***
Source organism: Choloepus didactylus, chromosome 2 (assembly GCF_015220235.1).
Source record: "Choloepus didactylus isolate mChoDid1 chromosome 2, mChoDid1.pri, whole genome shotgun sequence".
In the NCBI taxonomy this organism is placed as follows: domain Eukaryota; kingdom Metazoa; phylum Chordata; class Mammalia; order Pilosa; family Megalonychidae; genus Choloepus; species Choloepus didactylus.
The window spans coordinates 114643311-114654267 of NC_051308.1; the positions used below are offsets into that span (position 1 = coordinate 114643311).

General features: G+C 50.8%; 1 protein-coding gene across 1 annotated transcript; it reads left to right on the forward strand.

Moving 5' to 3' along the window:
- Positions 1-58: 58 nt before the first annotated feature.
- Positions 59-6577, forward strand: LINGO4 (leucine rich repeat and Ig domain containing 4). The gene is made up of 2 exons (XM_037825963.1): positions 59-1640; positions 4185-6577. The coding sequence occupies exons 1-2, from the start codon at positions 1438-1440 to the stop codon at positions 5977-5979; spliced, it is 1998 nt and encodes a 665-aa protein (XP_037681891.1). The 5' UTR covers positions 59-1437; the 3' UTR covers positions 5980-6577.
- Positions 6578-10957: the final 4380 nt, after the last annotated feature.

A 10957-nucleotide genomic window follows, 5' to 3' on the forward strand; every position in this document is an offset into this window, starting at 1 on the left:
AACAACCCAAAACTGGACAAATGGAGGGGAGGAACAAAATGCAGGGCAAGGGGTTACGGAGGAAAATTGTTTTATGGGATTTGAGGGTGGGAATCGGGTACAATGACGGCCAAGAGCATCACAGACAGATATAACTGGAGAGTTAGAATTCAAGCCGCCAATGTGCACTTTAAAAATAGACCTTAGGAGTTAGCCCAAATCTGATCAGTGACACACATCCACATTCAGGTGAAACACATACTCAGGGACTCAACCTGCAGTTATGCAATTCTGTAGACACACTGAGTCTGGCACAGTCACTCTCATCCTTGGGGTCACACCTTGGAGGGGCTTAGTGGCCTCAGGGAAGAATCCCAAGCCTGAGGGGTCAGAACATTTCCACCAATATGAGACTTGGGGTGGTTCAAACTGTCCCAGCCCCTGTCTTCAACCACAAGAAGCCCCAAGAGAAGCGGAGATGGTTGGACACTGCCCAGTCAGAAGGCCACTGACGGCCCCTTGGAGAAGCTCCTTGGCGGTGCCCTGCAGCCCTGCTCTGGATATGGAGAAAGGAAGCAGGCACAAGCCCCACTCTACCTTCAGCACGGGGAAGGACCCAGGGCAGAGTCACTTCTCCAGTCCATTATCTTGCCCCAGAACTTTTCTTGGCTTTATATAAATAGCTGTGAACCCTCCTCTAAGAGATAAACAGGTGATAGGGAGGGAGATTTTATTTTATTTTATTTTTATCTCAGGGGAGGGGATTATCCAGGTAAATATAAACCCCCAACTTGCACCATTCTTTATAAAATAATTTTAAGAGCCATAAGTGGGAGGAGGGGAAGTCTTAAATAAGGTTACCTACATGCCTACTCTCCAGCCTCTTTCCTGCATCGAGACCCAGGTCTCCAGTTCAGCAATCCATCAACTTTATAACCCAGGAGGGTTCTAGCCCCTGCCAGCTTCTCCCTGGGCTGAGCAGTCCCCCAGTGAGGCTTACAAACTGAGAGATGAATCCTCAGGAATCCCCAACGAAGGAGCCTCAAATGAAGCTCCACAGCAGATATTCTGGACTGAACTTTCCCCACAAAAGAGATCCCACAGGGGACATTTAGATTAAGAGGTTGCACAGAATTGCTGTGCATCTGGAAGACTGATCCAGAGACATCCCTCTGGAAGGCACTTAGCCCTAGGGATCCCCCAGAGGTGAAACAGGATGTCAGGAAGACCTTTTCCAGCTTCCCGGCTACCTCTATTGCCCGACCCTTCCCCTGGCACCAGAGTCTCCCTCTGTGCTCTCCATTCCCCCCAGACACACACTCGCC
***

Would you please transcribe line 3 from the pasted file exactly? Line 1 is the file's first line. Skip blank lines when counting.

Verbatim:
In the NCBI taxonomy this organism is placed as follows: domain Eukaryota; kingdom Metazoa; phylum Chordata; class Mammalia; order Pilosa; family Megalonychidae; genus Choloepus; species Choloepus didactylus.